Sunday was the test day for the ground socket and so far so good. Now it was time to concentrate on some projects.

First up was a bench that’s followed us for four houses. This gets a new coat of paint every so often as it’s very sturdy. At the moment it’s at the back of the house on the patio. Once we’ve got the new patio furniture, we’re moving it to the front of the house.

It will probably go beneath the trees at the front, on the grass – yes, we have lovely grass at the front of the house: a small lawn and a longer lawn. Another place it might work is beneath my office window next to the front door. In the summer, with my office window open, our elderly cat might still be able to get in and out if the bench is there to help her.

While he had the paint out, he thought he may as well give the shed and a small fence a quick coat too. The shed has followed us for three houses, and we’re not sure it will sustain another move. But it’s okay still, and less likely to blow down where we are at the moment. The poet still has the bird table to paint and a new gate and new fence panel that have recently been fitted.

As he finished the painting, I started to write up the project and planning lists, including how much we’re spending as we go along. When I’d done that, I ordered 9 plug tomato plants and a patio potato kit, each with 3 different varieties.

The tomatoes will go in 3 growbags along the back wall of the house. I’m going to sow some giant sunflowers in the growbags as well, but I’m not sure how it will all work. I’ve often planted marigolds with tomatoes in pots and baskets as the marigolds keep the flies off the tomatoes. I know that scarlet runner beans will climb up sunflower stems, I want to see if tomato vines can be fastened to them as well.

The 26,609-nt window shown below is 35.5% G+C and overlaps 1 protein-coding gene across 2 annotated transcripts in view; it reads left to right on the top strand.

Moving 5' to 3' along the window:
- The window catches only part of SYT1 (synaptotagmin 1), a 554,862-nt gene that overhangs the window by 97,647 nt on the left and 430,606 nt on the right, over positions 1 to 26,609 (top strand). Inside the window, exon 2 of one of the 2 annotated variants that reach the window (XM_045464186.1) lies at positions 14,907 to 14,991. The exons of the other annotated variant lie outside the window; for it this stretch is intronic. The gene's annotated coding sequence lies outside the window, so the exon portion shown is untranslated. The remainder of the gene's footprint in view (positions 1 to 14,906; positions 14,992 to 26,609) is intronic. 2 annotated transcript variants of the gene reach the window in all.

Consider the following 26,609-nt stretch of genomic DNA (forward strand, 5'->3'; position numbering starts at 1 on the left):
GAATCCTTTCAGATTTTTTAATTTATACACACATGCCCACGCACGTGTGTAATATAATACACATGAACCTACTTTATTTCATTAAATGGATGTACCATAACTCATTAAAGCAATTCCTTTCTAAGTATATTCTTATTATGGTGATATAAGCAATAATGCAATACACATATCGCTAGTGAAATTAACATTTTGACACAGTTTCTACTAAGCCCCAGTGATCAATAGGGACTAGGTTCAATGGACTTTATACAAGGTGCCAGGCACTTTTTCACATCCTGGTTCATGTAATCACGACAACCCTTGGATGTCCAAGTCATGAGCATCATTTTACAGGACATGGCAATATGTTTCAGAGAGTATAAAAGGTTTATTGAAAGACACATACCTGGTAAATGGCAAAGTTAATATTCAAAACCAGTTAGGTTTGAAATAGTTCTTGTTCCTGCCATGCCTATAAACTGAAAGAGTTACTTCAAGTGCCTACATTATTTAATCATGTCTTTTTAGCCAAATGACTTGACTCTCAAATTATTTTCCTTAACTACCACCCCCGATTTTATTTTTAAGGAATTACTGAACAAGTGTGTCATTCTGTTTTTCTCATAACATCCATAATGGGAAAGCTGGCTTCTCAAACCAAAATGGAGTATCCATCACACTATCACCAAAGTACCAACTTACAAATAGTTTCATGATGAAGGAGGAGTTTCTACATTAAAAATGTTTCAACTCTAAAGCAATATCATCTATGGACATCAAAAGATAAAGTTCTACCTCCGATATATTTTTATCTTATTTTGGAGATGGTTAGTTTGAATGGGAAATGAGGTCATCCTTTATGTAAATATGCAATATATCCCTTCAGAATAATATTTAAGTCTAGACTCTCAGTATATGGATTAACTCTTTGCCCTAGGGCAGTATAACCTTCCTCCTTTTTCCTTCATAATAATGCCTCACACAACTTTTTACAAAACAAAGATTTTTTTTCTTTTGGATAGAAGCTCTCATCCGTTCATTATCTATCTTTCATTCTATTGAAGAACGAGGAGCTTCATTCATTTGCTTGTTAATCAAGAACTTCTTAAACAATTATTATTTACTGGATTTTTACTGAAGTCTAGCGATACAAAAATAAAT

Since the weekend, I’ve not really done much pottering in the garden. I’m not sure where to start when I don’t have a proper potting shed or bench yet, or even anything to pot or sow. We’ll have to move the non-potting equipment out of the shed and into the garage, and then the poet will make me a new bench to fit my plastic potting bench top.

The weeds are dying now, or are already dead, so I could start to go around pulling those up. I also have several piles of pots to go through, to decide which ones we’ll use.

What’s going on in your garden this week?

2 comments

  1. Wow, you’re getting a lot done! It all sounds great! I did more planting. Veggie-wise this year, I’m only doing small tomatoes and cucumbers, because we are up on the 2nd floor and no longer have a yard, just porches and balconies. But I’ve planted a lot of annuals in pots. I’m also trying to grow dahlias for the firs time, and I’m very intimidated!

    1. I’m lucky I have Ian to do much of the heavy work, otherwise it would take me a LOT longer. We tend to concentrate on the edible garden, but I do plant companion flowers. I also love sweetpeas. They’re such great cut flowers and some of the scents are heavenly. They’re also quite difficult to grow. It will be the dahlias that are intimidating you! Don’t let them! Remind them who’s boss. 😇